Like me, Lammy was born in London, the child of Guyanese parents, a naturally well-resourced country still struggling to find its feet 50 years after claiming its independence from the UK. The legacy of the colonial era means Guyana looks set to struggle to have the infrastructure and prosperity it deserves.

Fortunately, the days of listening to colonial leaders without challenge are over; Lammy and others are continuing to press for an appropriate answer to his question. No one knows whether race discrimination was at play, but it was astonishing that May pronounced that it definably was not a factor.

As the former Home Secretary, May knows about race inequality and injustice. She even referenced it in her statement outside 10 Downing Street on becoming Prime Minister: “If you’re black, you’re treated more harshly by the criminal justice system than if you’re white”.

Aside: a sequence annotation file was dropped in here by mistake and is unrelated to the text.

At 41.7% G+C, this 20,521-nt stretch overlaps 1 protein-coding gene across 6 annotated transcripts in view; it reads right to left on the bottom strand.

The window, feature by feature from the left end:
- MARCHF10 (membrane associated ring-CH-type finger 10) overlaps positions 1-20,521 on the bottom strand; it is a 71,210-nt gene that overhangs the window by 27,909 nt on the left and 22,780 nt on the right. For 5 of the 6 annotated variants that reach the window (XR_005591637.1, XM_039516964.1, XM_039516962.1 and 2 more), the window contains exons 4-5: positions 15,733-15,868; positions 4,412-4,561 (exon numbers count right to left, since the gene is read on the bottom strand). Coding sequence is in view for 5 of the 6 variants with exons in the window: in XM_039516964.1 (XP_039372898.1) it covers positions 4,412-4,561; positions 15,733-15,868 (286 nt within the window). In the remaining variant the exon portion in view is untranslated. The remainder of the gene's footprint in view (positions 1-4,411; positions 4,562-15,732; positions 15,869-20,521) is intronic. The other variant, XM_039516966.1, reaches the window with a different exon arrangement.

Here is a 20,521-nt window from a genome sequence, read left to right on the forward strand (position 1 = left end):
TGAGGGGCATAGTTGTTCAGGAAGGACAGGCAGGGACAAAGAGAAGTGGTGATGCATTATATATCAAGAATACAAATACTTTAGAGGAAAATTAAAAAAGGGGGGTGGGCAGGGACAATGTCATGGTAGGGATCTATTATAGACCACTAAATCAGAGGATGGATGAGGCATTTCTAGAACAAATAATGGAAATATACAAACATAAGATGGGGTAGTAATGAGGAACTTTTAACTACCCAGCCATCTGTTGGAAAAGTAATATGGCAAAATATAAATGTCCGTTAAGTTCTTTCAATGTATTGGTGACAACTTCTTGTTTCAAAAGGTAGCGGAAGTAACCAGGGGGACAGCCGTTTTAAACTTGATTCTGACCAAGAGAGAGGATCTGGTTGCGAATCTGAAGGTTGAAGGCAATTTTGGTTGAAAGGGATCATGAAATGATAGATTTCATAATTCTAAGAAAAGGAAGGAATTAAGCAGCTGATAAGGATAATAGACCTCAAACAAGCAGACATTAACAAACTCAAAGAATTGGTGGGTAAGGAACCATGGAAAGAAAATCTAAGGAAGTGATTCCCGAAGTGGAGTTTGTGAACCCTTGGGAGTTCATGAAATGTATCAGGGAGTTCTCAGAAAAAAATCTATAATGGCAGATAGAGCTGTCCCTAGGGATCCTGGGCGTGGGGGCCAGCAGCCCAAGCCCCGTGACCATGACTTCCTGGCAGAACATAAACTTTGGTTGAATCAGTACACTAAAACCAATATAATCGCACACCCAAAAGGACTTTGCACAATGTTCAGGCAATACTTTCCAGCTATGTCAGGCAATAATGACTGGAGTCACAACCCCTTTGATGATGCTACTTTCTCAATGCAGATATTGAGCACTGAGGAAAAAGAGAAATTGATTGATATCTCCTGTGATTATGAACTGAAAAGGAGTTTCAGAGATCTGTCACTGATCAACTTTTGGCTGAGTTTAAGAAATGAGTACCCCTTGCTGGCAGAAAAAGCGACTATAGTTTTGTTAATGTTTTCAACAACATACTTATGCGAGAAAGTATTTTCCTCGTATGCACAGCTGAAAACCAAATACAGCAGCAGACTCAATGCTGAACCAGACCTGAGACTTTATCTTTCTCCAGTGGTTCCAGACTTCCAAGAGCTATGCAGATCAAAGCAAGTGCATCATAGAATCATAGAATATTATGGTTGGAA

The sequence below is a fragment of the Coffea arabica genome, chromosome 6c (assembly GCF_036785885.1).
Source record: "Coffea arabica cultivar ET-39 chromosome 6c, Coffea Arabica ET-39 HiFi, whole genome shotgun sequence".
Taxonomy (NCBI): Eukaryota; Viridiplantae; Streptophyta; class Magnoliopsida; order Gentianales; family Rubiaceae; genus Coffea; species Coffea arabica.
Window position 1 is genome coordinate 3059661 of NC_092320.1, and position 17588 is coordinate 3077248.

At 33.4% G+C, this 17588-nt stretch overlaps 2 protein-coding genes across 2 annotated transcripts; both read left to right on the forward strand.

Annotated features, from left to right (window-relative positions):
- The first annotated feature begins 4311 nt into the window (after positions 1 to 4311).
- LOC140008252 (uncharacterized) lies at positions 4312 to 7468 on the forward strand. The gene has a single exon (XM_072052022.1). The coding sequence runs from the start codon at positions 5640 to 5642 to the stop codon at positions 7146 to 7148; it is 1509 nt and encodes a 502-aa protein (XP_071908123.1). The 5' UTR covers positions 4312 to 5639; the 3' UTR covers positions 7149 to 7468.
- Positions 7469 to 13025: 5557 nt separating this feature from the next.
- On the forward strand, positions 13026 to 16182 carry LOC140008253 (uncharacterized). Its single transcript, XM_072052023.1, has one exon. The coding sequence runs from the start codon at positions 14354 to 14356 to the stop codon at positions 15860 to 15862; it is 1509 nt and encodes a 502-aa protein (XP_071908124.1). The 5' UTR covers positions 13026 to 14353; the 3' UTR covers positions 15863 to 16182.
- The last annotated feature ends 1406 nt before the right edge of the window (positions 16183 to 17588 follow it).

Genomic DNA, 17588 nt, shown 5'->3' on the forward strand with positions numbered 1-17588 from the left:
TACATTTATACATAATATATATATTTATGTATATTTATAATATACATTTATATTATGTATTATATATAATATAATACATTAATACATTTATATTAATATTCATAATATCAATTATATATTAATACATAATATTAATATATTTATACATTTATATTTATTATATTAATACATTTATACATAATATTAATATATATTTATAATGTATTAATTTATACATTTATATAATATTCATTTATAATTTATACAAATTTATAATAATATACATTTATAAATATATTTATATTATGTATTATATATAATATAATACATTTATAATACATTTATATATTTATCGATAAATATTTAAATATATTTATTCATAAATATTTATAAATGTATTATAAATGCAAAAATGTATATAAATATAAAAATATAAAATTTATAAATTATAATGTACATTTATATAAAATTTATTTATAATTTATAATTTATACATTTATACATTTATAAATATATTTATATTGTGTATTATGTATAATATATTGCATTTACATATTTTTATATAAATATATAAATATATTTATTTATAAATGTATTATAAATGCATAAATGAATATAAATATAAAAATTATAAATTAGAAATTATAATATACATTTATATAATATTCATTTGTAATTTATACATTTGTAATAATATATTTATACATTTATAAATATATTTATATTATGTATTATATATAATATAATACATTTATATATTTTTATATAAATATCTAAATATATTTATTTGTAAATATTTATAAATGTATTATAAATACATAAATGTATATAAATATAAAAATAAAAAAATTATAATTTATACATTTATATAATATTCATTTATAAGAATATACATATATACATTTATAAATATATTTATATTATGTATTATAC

But, if race discrimination was at play in the appointment to Channel 4 board, then that would be a very serious thing to admit – particularly if the Government itself were involved. Her response is about self-preservation; she can admit to race inequality and discrimination as something “out there” that others are involved in – but not her Government.

At some point soon, I will again be in the company of our now-honoured black and ethnic minority NHS colleagues, individuals who were already highly admired and will continue to be admired by myself and all who know them. But as a race equality campaigner, I believe that – until we at the very least have a prime minister and a government that can honestly and openly debate race equality issues – future black nominees should turn down honours.